In most open source community research, the number of female contributors ranges from 1.5 to 10%. We were shocked to see out of those who identify as female, 31.15% contribute to an open source project. It would be interesting to see what this is for other communities.
Some suggestions to increase this percentage in other communities is to donate to organizations like Outreachy and Rails Girls Summer of Code who are working to increase participation from underrepresented groups in open source.
It will be interesting to see the results of The Open Source Survey, which is being designed by GitHub in partnership with the Open Source Initiative and researchers at Carnegie Mellon University. Once it is completed, it can help give us more insight into open source communities.
How Welcome Do You Feel in Our Community?
We found this number very low. About 8 months ago, we announced the Keen IO Community Code of Conduct. After its release, we promoted it heavily to bring awareness to it. We still do, but as we learned from the survey we could do more.
- Have it as a requirement for any new Keen IO open source project
- Mention it in event invitations for office events and during events
- Have it as a handy Slack command in our Keen Community Slack
Some ideas to promote it more could be:
- Including it on posters around the office when we hold events
- Adding it to a welcome message to anyone joining Community Slack
- Making sure 100% of our open source project include it alongside the Contributors guide!
We found that most people feel welcome in the Keen IO Community. One way we have tried to achieve this is our Community Code of Conduct. We also have a wide range of events in the office on everything from mental health in tech to communication labs. By having events like this we hope to create a community which has the same values of Introspection, Continuous Learning, Personal Agency, Honesty, and Empathy as we do internally. We have found that this welcomes in a larger group of people into our community than the standard developer events.
In other places like Keen IO Community Slack, we have other community members helping each other as well as Keenies helping users. We aren’t available at all hours, but when we are we try to be as welcoming as possible. There are other small ways to be welcoming like sending out stickers, shirts, or cute little animals.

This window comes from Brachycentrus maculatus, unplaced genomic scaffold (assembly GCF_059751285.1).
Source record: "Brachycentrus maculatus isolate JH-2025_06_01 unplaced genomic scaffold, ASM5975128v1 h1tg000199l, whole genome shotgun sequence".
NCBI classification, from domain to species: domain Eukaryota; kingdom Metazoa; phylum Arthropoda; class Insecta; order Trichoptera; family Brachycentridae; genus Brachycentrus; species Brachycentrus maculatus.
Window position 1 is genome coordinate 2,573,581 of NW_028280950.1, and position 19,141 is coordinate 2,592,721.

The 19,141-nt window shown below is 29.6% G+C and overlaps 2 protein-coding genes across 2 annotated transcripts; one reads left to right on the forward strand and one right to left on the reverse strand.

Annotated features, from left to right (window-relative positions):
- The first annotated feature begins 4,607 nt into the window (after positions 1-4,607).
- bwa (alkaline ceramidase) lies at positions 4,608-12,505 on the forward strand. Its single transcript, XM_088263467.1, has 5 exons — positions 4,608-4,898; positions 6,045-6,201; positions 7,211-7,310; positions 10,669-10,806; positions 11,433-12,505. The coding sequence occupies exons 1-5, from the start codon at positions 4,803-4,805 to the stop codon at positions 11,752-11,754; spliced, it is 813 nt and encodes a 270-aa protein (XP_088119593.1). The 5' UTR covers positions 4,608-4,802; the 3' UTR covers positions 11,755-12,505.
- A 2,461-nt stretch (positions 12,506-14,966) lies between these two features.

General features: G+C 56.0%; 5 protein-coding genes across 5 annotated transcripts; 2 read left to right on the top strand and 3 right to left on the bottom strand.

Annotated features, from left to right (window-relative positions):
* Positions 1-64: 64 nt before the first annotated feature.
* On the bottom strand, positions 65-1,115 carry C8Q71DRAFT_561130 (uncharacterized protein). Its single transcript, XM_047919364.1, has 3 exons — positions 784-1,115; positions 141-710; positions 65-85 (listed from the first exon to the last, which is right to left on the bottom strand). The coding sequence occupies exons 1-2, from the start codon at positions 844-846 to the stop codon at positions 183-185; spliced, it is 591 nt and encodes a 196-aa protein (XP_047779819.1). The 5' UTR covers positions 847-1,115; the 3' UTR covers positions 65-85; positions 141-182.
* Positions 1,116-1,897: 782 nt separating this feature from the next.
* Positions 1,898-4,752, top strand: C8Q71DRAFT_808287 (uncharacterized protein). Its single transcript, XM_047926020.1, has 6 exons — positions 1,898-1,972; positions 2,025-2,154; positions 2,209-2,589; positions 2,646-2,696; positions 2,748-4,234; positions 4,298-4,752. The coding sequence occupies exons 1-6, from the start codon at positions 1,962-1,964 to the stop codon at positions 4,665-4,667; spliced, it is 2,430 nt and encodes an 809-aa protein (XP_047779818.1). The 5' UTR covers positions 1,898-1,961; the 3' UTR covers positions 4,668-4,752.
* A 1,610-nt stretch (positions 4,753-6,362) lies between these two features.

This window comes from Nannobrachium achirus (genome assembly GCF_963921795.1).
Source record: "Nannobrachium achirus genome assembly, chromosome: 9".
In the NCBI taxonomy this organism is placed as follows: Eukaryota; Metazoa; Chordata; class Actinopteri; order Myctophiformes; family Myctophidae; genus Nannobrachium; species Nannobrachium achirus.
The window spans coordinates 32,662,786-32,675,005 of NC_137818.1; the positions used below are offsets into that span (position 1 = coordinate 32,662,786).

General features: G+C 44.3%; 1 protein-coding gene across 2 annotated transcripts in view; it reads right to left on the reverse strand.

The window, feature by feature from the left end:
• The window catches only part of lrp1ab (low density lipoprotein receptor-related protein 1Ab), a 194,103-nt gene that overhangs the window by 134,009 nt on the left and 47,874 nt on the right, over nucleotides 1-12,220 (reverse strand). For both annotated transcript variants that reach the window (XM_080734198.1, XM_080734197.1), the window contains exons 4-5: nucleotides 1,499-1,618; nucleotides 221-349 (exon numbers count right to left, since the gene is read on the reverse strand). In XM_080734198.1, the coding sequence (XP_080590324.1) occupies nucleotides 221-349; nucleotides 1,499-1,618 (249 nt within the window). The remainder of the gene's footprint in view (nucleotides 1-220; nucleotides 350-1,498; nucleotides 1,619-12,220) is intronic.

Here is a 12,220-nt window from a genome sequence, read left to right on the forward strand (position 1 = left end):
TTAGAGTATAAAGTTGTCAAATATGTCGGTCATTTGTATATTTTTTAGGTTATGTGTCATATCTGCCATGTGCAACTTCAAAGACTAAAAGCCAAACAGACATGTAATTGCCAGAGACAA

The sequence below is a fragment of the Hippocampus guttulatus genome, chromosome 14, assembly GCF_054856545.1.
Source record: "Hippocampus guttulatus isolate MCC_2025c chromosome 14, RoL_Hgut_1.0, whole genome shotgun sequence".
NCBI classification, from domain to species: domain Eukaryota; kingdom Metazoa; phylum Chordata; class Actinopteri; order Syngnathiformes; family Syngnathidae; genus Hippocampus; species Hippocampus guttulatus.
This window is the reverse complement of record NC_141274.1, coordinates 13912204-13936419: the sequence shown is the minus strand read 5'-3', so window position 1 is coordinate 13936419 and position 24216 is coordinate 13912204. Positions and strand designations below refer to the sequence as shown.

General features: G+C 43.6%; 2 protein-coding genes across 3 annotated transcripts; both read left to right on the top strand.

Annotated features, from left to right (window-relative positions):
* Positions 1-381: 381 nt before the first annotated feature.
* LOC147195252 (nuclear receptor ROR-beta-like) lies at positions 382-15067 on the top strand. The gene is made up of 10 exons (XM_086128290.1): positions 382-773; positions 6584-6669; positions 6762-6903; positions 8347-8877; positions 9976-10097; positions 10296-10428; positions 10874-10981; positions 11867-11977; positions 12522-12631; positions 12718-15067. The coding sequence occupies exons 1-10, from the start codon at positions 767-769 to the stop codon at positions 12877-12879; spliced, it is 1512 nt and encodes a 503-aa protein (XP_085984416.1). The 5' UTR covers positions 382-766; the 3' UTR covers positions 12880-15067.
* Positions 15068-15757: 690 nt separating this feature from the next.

Right now, when you sign up for Keen IO, you get an email that invites you to pair with a developer at Keen IO. Our “Invitation to Pair” email also encourages users to ask questions and join other places like Community Slack for more help. You have to find what works for you to create a welcoming community.
Respondents also suggested that we could strengthen the community by communicating more about what other developers are doing with Keen.
We found that only about 16% of people have been to a Keen event. Also, 16.63% of respondents live in the San Francisco/Bay Area, so we might be doing a great job of bringing in locals for the events in the Keen IO office. But what about the other 83%? In the past, Keen has done events all over the world. If you have ever done national or international events that involve travel, you know how time consuming and costly they can be. Live streaming events can possibly bring in a larger audience to be a part of your events when attendees are limited by location.
We thought the list of kinds of events respondents would like to see more of would also be helpful to others too. Some of the ideas are outside the normal realm of events. For example: Events working more with locals.. This could manifest itself in a few different ways. You could do technical events with organizations like Hack the Hood or you could choose to do an event where attendees volunteer their time to a local non-profit organization.
We found about a quarter of respondents say they never go to developer conferences or meetups. If we were only focused on conferences and meetups, we would never get to interact with these developers.
Thanks to everyone who generously took time out of their day to complete our survey. You can check out the full length of our survey results by downloading them here.